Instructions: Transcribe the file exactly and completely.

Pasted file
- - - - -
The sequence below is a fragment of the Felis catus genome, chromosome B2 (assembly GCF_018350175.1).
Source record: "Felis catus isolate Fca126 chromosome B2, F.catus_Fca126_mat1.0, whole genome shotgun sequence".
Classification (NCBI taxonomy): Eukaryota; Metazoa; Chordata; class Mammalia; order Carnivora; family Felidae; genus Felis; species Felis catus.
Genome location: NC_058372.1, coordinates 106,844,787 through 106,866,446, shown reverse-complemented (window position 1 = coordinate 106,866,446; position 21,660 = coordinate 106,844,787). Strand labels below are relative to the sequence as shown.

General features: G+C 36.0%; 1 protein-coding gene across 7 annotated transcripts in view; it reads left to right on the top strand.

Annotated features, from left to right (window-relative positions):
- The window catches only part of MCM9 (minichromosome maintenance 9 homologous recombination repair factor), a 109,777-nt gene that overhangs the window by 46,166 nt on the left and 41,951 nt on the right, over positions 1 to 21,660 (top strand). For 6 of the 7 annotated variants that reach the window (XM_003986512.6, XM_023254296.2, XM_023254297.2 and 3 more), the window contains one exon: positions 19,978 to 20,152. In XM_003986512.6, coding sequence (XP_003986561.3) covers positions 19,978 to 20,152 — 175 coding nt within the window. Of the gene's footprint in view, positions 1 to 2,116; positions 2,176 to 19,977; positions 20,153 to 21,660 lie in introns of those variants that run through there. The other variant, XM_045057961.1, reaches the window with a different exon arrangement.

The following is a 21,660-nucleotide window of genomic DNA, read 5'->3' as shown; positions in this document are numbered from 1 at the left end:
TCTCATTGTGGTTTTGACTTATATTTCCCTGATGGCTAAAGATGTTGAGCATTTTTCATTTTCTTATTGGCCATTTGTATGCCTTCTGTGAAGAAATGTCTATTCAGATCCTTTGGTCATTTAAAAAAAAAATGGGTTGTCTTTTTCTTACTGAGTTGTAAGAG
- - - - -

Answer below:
The sequence below is a fragment of the Felis catus genome, chromosome B2 (assembly GCF_018350175.1).
Source record: "Felis catus isolate Fca126 chromosome B2, F.catus_Fca126_mat1.0, whole genome shotgun sequence".
Classification (NCBI taxonomy): Eukaryota; Metazoa; Chordata; class Mammalia; order Carnivora; family Felidae; genus Felis; species Felis catus.
Genome location: NC_058372.1, coordinates 106,844,787 through 106,866,446, shown reverse-complemented (window position 1 = coordinate 106,866,446; position 21,660 = coordinate 106,844,787). Strand labels below are relative to the sequence as shown.

General features: G+C 36.0%; 1 protein-coding gene across 7 annotated transcripts in view; it reads left to right on the top strand.

Annotated features, from left to right (window-relative positions):
- The window catches only part of MCM9 (minichromosome maintenance 9 homologous recombination repair factor), a 109,777-nt gene that overhangs the window by 46,166 nt on the left and 41,951 nt on the right, over positions 1 to 21,660 (top strand). For 6 of the 7 annotated variants that reach the window (XM_003986512.6, XM_023254296.2, XM_023254297.2 and 3 more), the window contains one exon: positions 19,978 to 20,152. In XM_003986512.6, coding sequence (XP_003986561.3) covers positions 19,978 to 20,152 — 175 coding nt within the window. Of the gene's footprint in view, positions 1 to 2,116; positions 2,176 to 19,977; positions 20,153 to 21,660 lie in introns of those variants that run through there. The other variant, XM_045057961.1, reaches the window with a different exon arrangement.

The following is a 21,660-nucleotide window of genomic DNA, read 5'->3' as shown; positions in this document are numbered from 1 at the left end:
TCTCATTGTGGTTTTGACTTATATTTCCCTGATGGCTAAAGATGTTGAGCATTTTTCATTTTCTTATTGGCCATTTGTATGCCTTCTGTGAAGAAATGTCTATTCAGATCCTTTGGTCATTTAAAAAAAAAATGGGTTGTCTTTTTCTTACTGAGTTGTAAGAG